The prognosis for the future of these stocks is not encouraging. A total of fourteen stocks are under moratorium, including the stock that was historically Canada’s largest, the so-called Northern Cod stock, which for centuries supported a fishery ranging between 200,000 and 300,000 tonnes annually, all of which was fished with fixed gear until the advent of the distant-water factory-freezer trawler fleet from Europe in the 1950s.
On 2 July 1992, when Canada’s Minister of Fisheries and Oceans closed the Northern Cod stock for two years (later extended by five more years), the effect on our province was overwhelming. The economic impact was partially offset by a government compensation programme for the affected fish harvesters and processing workers.
But the greater impact arose from the abrupt halt to centuries of activity that had been passed on from generation to generation. As one fishermen put it in an interview shortly after he was put out of work by the moratorium, If I’m not a fisherman, what am I?
Since then, the situation has worsened, as more fisheries have been closed in a desperate attempt to let the stocks recover from all-time low levels. Dozens of fish plants were closed and hundreds of large and small vessels decommissioned or just left tied to the wharf. For many years, fixed-gear fishermen have been warning about the decline in our stocks.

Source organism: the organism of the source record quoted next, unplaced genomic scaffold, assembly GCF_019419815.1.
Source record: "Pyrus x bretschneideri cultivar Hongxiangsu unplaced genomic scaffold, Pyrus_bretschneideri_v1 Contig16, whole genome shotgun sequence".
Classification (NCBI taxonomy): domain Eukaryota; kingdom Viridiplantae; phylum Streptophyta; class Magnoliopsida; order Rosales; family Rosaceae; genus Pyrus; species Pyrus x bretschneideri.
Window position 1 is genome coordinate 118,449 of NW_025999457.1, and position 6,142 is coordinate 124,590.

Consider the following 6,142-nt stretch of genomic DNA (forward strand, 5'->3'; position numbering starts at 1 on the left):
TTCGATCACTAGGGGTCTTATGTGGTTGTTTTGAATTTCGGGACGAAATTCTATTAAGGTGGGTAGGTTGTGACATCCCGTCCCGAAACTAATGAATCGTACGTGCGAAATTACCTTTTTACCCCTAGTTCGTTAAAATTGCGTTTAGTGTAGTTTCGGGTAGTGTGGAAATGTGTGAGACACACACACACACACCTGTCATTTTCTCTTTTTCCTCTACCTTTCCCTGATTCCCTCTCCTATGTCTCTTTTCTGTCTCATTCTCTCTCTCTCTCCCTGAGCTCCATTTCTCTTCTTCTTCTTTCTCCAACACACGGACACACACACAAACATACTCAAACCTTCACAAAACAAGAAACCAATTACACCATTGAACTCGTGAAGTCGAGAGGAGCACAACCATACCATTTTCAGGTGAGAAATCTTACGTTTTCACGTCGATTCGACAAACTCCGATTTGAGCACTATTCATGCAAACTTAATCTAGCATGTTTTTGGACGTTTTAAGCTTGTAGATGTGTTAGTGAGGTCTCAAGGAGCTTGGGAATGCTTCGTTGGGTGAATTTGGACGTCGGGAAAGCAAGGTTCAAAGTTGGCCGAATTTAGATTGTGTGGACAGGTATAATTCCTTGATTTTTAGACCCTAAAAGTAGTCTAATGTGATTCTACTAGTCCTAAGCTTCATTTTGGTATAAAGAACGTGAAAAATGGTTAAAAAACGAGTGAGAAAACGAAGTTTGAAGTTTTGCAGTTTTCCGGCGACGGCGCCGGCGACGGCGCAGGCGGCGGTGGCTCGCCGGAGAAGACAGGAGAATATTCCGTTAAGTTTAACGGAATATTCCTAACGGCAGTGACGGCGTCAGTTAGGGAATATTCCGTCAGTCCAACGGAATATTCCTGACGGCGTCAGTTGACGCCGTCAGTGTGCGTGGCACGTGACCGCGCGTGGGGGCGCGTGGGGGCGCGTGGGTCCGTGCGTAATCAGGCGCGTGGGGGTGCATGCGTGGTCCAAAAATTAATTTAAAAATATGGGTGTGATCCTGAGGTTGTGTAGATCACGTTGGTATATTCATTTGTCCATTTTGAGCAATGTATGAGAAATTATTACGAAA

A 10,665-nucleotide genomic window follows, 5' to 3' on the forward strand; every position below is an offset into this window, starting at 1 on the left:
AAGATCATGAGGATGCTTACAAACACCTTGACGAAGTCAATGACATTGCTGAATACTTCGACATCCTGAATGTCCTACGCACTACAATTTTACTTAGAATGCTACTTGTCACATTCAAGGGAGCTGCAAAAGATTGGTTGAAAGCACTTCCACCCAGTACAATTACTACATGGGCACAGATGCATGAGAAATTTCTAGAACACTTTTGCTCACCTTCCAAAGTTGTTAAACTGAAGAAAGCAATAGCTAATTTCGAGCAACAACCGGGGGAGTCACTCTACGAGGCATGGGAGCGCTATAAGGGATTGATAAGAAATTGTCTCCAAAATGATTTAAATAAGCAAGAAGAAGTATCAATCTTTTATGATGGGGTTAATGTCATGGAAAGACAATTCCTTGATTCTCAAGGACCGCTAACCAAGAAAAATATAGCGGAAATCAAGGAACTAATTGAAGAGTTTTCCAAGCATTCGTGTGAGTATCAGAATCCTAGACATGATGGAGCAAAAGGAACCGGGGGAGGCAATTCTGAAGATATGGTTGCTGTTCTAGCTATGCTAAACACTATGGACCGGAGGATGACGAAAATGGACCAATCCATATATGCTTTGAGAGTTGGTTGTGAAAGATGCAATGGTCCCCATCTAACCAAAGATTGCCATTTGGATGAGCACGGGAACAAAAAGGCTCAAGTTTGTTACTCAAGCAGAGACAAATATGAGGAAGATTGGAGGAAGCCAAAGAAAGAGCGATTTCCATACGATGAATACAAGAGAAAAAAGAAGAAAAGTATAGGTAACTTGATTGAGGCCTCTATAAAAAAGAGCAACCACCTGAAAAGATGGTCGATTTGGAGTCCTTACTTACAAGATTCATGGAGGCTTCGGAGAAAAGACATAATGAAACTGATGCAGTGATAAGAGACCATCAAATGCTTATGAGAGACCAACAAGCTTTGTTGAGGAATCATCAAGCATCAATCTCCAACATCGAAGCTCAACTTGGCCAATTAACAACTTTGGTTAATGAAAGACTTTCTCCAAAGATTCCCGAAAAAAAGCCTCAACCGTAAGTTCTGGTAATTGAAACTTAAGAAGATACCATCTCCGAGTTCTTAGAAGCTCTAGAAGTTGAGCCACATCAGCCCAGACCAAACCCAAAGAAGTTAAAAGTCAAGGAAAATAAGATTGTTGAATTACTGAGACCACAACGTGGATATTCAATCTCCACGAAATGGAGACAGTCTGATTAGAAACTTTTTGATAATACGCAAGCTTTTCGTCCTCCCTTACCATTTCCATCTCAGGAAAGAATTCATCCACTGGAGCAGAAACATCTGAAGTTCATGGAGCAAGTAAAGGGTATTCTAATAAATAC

Though shellfish and some pelagic fisheries still exist, for generations the groundfish stocks have provided most of the employment in the Newfoundland fishery. Significantly, Canada’s 200-mile EEZ does not encompass our total continental shelf. An accident of nature has given us a continental shell which extends beyond 200 miles, and a number of our most important fish stocks straddle the 200-mile limit.
While Canadian fishermen and fish-plant workers were forced to absorb the cutbacks and closures outlined above, European vessels just beyond our 200-mile limit have actually increased their fishing effort. With callous disregard for quotas, mesh sizes and other fisheries management regulations, the Europeans have played a primary role in the destruction of our crucial stocks.